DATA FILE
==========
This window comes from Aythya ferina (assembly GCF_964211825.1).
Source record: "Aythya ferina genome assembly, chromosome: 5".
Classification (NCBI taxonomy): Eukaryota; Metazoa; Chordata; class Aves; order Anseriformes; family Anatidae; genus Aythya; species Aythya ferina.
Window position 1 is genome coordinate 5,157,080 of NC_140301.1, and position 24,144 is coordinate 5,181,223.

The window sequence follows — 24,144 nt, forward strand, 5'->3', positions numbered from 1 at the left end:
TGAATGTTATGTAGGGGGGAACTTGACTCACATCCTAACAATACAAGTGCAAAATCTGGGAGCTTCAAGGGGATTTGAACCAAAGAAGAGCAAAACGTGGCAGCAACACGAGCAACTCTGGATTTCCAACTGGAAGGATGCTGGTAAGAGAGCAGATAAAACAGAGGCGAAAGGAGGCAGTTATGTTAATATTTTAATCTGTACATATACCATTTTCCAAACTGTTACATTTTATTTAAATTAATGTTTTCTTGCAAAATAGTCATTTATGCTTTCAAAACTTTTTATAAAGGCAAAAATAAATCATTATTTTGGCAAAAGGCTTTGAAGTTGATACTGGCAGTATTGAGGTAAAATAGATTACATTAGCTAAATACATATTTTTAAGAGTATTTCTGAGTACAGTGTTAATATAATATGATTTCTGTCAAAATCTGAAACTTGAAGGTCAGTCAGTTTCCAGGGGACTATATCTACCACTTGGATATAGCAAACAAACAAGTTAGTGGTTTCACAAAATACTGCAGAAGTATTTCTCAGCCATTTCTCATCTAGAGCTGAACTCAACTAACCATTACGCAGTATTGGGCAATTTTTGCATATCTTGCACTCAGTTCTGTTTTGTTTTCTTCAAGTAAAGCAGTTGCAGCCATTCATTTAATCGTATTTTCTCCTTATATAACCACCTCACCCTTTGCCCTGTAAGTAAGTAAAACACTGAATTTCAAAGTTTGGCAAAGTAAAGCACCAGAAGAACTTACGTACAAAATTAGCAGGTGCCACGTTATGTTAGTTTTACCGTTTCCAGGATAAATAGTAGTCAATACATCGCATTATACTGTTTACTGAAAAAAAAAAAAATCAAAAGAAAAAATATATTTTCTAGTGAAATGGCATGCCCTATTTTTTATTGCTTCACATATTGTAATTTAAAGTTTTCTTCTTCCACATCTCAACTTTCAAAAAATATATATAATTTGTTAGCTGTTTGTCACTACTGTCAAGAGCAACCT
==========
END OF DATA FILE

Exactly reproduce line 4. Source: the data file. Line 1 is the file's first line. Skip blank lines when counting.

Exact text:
Window position 1 is genome coordinate 5,157,080 of NC_140301.1, and position 24,144 is coordinate 5,181,223.